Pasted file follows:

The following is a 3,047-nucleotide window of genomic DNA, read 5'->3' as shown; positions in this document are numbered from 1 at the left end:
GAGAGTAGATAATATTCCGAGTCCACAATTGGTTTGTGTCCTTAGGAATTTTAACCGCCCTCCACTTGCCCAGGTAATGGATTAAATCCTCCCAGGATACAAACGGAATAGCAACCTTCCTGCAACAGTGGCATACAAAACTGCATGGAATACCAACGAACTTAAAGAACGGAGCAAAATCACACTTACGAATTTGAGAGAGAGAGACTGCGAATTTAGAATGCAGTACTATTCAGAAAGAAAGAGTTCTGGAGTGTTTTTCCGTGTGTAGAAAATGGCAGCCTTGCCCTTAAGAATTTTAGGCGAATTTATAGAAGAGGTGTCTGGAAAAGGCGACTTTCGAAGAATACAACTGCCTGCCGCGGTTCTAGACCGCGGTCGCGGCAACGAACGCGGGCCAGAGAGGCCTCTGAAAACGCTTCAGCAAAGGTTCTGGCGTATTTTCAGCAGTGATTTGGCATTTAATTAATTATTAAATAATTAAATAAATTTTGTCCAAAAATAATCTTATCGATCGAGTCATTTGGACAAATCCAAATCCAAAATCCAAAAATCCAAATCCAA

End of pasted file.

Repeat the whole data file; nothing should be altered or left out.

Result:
The following is a 3,047-nucleotide window of genomic DNA, read 5'->3' as shown; positions in this document are numbered from 1 at the left end:
GAGAGTAGATAATATTCCGAGTCCACAATTGGTTTGTGTCCTTAGGAATTTTAACCGCCCTCCACTTGCCCAGGTAATGGATTAAATCCTCCCAGGATACAAACGGAATAGCAACCTTCCTGCAACAGTGGCATACAAAACTGCATGGAATACCAACGAACTTAAAGAACGGAGCAAAATCACACTTACGAATTTGAGAGAGAGAGACTGCGAATTTAGAATGCAGTACTATTCAGAAAGAAAGAGTTCTGGAGTGTTTTTCCGTGTGTAGAAAATGGCAGCCTTGCCCTTAAGAATTTTAGGCGAATTTATAGAAGAGGTGTCTGGAAAAGGCGACTTTCGAAGAATACAACTGCCTGCCGCGGTTCTAGACCGCGGTCGCGGCAACGAACGCGGGCCAGAGAGGCCTCTGAAAACGCTTCAGCAAAGGTTCTGGCGTATTTTCAGCAGTGATTTGGCATTTAATTAATTATTAAATAATTAAATAAATTTTGTCCAAAAATAATCTTATCGATCGAGTCATTTGGACAAATCCAAATCCAAAATCCAAAAATCCAAATCCAA